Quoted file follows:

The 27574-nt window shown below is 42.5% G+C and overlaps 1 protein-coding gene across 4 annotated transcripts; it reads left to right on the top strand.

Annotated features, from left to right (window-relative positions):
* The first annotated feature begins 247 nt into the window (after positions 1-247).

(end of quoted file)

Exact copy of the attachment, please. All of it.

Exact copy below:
The 27574-nt window shown below is 42.5% G+C and overlaps 1 protein-coding gene across 4 annotated transcripts; it reads left to right on the top strand.

Annotated features, from left to right (window-relative positions):
* The first annotated feature begins 247 nt into the window (after positions 1-247).